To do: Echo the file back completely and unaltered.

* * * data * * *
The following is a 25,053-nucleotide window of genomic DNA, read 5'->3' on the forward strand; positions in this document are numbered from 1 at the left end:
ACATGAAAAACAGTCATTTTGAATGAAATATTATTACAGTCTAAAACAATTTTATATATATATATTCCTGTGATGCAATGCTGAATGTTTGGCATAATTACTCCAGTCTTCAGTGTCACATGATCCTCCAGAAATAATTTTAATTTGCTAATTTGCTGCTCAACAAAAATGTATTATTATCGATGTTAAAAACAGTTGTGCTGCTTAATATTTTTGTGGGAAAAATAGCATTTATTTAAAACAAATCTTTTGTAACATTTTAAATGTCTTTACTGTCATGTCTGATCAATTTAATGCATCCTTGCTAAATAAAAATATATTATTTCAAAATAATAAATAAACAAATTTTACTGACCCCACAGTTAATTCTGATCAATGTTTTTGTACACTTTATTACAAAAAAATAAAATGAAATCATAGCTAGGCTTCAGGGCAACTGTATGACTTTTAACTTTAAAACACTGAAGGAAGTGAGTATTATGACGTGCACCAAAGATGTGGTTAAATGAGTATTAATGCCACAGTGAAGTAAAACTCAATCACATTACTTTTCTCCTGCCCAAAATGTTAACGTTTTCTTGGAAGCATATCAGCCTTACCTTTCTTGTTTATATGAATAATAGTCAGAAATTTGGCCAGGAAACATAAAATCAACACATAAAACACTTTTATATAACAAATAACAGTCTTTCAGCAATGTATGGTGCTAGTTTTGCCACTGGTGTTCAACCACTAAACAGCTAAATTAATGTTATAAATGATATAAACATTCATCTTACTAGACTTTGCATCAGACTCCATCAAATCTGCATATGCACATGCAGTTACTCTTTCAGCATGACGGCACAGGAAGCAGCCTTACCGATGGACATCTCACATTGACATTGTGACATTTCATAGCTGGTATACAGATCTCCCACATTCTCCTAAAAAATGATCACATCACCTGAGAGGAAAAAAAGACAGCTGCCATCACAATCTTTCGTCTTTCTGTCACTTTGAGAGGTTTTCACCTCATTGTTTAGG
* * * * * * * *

The following is a 25,053-nucleotide window of genomic DNA, read 5'->3' on the forward strand; positions in this document are numbered from 1 at the left end:
ACATGAAAAACAGTCATTTTGAATGAAATATTATTACAGTCTAAAACAATTTTATATATATATATTCCTGTGATGCAATGCTGAATGTTTGGCATAATTACTCCAGTCTTCAGTGTCACATGATCCTCCAGAAATAATTTTAATTTGCTAATTTGCTGCTCAACAAAAATGTATTATTATCGATGTTAAAAACAGTTGTGCTGCTTAATATTTTTGTGGGAAAAATAGCATTTATTTAAAACAAATCTTTTGTAACATTTTAAATGTCTTTACTGTCATGTCTGATCAATTTAATGCATCCTTGCTAAATAAAAATATATTATTTCAAAATAATAAATAAACAAATTTTACTGACCCCACAGTTAATTCTGATCAATGTTTTTGTACACTTTATTACAAAAAAATAAAATGAAATCATAGCTAGGCTTCAGGGCAACTGTATGACTTTTAACTTTAAAACACTGAAGGAAGTGAGTATTATGACGTGCACCAAAGATGTGGTTAAATGAGTATTAATGCCACAGTGAAGTAAAACTCAATCACATTACTTTTCTCCTGCCCAAAATGTTAACGTTTTCTTGGAAGCATATCAGCCTTACCTTTCTTGTTTATATGAATAATAGTCAGAAATTTGGCCAGGAAACATAAAATCAACACATAAAACACTTTTATATAACAAATAACAGTCTTTCAGCAATGTATGGTGCTAGTTTTGCCACTGGTGTTCAACCACTAAACAGCTAAATTAATGTTATAAATGATATAAACATTCATCTTACTAGACTTTGCATCAGACTCCATCAAATCTGCATATGCACATGCAGTTACTCTTTCAGCATGACGGCACAGGAAGCAGCCTTACCGATGGACATCTCACATTGACATTGTGACATTTCATAGCTGGTATACAGATCTCCCACATTCTCCTAAAAAATGATCACATCACCTGAGAGGAAAAAAAGACAGCTGCCATCACAATCTTTCGTCTTTCTGTCACTTTGAGAGGTTTTCACCTCATTGTTTAGG